Stiller’s character, Larry Daley, no longer works for the museum, but has his own inventions company, Daley Devices. Bogged down by the corporate structure, he visits the Natural History museum — only to discover that the board has decided to donate most of the exhibits to the Smithsonian to make room for stale digital holograms.
Of course, this means that Larry has to venture to Washington, D.C. to save the friends he has abandoned for his businessman life. Along the way, he meets a charmingly dimwitted Gen. George Armstrong Custer, played by a mustached Bill Hader, and an adorably spunky Amelia Earheart, played by doe-eyed Amy Adams.
Together, they must fight against the evil Kahmunrah (a tunic-wearing Hank Azaria), the tyrannical older brother of New York’s Ahkmenrah, whose magical tablet has the awesome ability to animate museum exhibits by moonlight.Animated sculptures, paintings and even national monuments come alive as historical figures battle for control of Kahmunrah’s tablet, which also has the power to unleash frightening undead warriors that help the owner of the tablet achieve world domination.
Much of “Smithsonian” focuses on Larry and Amelia’s efforts to thwart Kahmunrah. Disappointingly, there is virtually none of the delightful antics of Robin Williams’ rough riding President Teddy Roosevelt and his awkward, but heartwarming romance with the majestic Sacajawea — they merely appear at the beginning and end of the movie.
Owen Wilson and Steve Coogan also reprise their roles as the tiny models Jedediah and Octavius, respectively, and please viewers with their silly, farcical interactions with the “gigantors” in Washington.
“Smithsonian” spends a little too much time trying to wow the audience with lights and noise. The sequel’s special effects are dragged out and copious, even to the point of redundancy. Although this decision may favor itself to its IMAX platform, the film could have easily shaved off at least 15 minutes of gratuitous 3D fart jokes and melodrama.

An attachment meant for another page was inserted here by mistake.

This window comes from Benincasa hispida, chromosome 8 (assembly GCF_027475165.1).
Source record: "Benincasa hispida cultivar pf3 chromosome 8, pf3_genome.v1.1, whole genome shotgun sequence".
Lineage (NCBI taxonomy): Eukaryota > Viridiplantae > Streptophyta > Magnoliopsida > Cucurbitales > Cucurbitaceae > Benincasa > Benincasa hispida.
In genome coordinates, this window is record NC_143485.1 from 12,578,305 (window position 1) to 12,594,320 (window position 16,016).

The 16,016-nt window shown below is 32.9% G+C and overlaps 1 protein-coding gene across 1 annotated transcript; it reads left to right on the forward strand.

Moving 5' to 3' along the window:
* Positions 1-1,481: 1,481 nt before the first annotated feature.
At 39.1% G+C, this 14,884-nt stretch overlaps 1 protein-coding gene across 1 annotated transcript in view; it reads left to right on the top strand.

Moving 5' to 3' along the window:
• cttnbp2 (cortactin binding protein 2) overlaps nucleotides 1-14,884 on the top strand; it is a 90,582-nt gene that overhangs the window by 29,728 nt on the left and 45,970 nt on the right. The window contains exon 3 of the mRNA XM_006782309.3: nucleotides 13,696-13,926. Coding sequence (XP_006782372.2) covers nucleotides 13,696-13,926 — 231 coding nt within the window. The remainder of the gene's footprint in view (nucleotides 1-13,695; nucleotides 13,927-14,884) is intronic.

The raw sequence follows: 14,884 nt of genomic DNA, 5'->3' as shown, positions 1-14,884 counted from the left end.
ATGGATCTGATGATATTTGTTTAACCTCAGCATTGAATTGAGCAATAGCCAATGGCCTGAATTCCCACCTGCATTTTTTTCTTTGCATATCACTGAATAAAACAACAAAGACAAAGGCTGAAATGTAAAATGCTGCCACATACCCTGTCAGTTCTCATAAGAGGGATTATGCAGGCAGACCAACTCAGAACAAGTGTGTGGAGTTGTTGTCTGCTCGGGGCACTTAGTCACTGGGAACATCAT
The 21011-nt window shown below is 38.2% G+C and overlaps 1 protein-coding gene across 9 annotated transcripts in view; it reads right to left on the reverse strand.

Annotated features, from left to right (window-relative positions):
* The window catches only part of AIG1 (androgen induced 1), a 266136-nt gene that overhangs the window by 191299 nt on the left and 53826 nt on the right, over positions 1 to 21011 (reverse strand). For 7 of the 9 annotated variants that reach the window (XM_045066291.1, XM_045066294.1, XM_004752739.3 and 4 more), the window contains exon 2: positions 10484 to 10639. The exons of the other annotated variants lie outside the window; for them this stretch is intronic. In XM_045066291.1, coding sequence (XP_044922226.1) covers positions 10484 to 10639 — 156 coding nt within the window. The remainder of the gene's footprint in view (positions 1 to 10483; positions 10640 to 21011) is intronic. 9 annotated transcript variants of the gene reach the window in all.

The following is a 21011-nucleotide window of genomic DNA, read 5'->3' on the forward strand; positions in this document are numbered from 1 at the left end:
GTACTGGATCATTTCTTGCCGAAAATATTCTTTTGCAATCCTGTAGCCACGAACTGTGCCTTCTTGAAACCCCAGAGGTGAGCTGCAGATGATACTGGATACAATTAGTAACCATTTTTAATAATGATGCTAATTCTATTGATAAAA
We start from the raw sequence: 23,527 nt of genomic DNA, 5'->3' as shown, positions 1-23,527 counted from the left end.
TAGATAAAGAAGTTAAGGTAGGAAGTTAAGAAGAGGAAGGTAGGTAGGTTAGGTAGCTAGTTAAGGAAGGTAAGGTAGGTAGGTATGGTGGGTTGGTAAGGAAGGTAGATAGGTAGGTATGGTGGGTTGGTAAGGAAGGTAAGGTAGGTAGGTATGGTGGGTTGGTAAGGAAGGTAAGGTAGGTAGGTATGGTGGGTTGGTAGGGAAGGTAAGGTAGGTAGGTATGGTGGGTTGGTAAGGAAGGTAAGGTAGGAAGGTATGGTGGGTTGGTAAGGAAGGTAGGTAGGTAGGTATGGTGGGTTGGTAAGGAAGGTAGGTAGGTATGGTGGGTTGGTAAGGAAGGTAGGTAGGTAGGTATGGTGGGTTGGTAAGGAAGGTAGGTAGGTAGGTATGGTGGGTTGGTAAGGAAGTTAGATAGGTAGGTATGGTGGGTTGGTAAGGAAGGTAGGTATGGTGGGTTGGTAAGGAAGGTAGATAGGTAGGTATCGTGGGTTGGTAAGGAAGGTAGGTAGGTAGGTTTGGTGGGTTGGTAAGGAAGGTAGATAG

Stiller’s performance does not help either. His shtick as a frustrated jerk leaves a bad taste in the mouth because of its ill placement in a children’s movie that tries too hard to separate itself from other films. No amount of talking statues, flying rocket ships or period costumes can compensate for the truly imaginative quality that makes a great family movie.
It is also obvious that Azaria has been watching a lot of “Family Guy.” Not only does his voice of Kahmunrah sound exactly like Stewie, but Azaria also lends his voice to other minor characters in the Smithsonian — including a very large Abraham Lincoln. His performance is amusing, but too small for the big screen. In effect, his silly gesturing and preposterous accents may break the occasional chuckle, but don’t have the same effect as “Family Guy” characters have on passive viewers on the couch.
It is Adams’ enchanting Amelia Earheart that really carries the film. She’s moxie-filled, strong, and brings out a sympathy in Stiller that has not been seen since “Zoolander.” Only Adams could deliver marvel and humanity to a film that drags out stale, predictable jokes and tries to depend on recognizable guest cameos to spice up the film.
Among these cameos are “Waiting for Guffman” director Christopher Guest, who plays Ivan the Terrible, and Jonah Hill, who makes an appearance as Brandon,